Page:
Stepper Motor Control with an Atmega8 and a L293D driver
This note provides basic implementation details and procedural information to design and assemble a stepper motor system. The controller discussed here is the ATmel mega8, an 8-bit microcontroller (MCU).
The note consists of a general description and gives highlights of implementing a basic stepper motor system application. To amplify the application, the software was generated using Atmel mega8 microcontroller. The program created with the controller is shown in “Control software Explanation” section of this note. For convenience, a copy of the code is available and is included in a folder name “code”. For the sake of this note being educational, the hardware was also simulated with Proteus software prior to design of PCB. Code folder includes a file name 4lead stepper.prjpcb designed with Altium layout software. You may get the PCB of the controller circuit built by placing an order with any board fabricator.
Stepper motor theory
Originally, this controller was designed to control a car’s small sliding door related to the 4 Floor Elevator system project. As it is mentioned in that project, in the up graded version, I used a 4 wire stepper motor to open or close the sliding door.
A 4-phase stepper motor is really two motors sandwiched together. Each motor is composed to two windings. Wires connect to each of the four windings of the motor pair, so there are eight wires coming from the motor. The commons from the windings are often ganged together, which reduces the wire count to 4, 5, or six instead of eight.
A 4-phase stepper motor requires a sequence of four pluses applied to its various windings for proper rotation. By their nature, all stepper motors are at least two-phase. The majority are 4-phase, some are six phase. Usually, but not always, the more phases in a motor, the more accurate it is.
Stepper motors vary in the amount of rotation the shaft turns each time a winding is energized. The amount or rotation is called the step angle and can vary from as small as 0.9 degrees to 90 degrees. The step angle determines the number of steps per revolution. A stepper with a 1.8 degree step angle, for example, must be pulsed 200 times for the shaft to turn one complete revolution. A stepper with a 7.5 degree step angle must be pulsed 48 times for one revolution, and so on.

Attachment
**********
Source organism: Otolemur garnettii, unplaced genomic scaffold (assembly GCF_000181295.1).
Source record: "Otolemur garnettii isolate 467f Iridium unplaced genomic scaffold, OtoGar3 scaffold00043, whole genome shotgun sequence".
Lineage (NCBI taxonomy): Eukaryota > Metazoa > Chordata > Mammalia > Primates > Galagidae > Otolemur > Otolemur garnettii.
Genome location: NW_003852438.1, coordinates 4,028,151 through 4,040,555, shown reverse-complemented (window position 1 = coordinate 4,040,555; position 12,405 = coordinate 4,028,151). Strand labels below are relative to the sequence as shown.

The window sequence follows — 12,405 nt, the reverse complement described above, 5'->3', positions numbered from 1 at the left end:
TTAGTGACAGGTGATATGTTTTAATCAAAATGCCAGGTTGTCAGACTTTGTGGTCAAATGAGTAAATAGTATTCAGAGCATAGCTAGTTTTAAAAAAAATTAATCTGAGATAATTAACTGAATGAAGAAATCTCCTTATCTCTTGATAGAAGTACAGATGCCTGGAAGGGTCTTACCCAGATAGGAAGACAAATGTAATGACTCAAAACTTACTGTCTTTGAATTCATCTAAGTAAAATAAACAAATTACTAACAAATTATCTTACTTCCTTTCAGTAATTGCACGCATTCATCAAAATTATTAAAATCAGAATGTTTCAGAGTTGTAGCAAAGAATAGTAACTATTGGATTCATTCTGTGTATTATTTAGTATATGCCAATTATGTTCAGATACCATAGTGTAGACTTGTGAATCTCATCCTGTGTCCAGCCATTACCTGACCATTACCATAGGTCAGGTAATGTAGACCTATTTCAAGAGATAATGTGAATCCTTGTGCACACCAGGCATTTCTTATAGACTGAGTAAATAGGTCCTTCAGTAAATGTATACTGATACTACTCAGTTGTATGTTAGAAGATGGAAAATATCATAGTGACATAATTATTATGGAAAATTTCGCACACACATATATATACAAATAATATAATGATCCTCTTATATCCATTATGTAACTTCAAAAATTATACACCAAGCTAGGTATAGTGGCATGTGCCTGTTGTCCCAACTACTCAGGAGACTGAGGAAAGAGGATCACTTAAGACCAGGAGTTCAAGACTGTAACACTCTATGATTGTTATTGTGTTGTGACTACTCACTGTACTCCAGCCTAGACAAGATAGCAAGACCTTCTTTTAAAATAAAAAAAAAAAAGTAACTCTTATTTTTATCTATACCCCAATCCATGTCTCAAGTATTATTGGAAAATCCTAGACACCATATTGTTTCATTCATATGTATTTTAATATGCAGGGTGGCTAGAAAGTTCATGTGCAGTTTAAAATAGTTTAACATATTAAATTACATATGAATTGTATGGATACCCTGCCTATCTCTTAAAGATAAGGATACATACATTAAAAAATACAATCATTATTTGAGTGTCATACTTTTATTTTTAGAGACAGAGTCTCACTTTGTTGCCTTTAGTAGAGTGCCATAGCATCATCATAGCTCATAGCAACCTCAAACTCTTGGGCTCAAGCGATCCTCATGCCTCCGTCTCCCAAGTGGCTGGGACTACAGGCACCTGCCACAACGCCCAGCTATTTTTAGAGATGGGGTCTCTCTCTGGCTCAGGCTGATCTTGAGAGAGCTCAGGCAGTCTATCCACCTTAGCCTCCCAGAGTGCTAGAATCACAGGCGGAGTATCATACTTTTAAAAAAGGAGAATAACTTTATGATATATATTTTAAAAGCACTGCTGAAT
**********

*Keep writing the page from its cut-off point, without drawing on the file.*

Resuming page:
Controlling a Stepper motor
Steppers have been around for a long time. In the old days, stepper motors were actuated by a mechanical switch, a solenoid-driven device that pulsed each of the windings of the motor in the proper sequence. Now, stepper motors are invariable controlled by electronic means. Basic actuation can be accomplished via computer control by pulsing each of the four windings in turn. The computer can not directly power the motor, so transistors must be added to each winding, as shown in figure 1.
Figure 1 shows the basic hookup connection to drive a stepper motor from a microcontroller. The phasing sequence is provided by software output through a port in the following four-bit binary sequence: 1010, 0110, 0101, 1001(reverse the sequence to reverse the motor.
Figure 2: table showing 4-bit binary sequence
Using a microcontroller to generate four step actuation sequence
In this case, I am going to program an Atmel mega8 microcontroller to provide a four step actuation sequence.
Four port B pins are used to drive the inputs to the stepper motor coils. Direct connection from the controller to the motor is fine for applications that require minimal drive. But for applications that require increased current drive capabilities, enhanced circuits are necessary. One way to increase drive current is to use a motor controller IC designed specifically for that purpose. In my case, I chose to use the L293D to amplify the output current drive of microcontroller. In my case, I chose to use the L293D to amplify the output current drive of microcontroller output port B. The L293is designed to provide bidirectional drive currents of up to 600-mA at voltages from 4.5 V to 36 V. Both L293 and L293D devices are designed to drive inductive loads such as relays, solenoids, dc and bipolar stepping motors, as well as other high-current/high-voltage loads in positive-supply applications.
Control software Explanation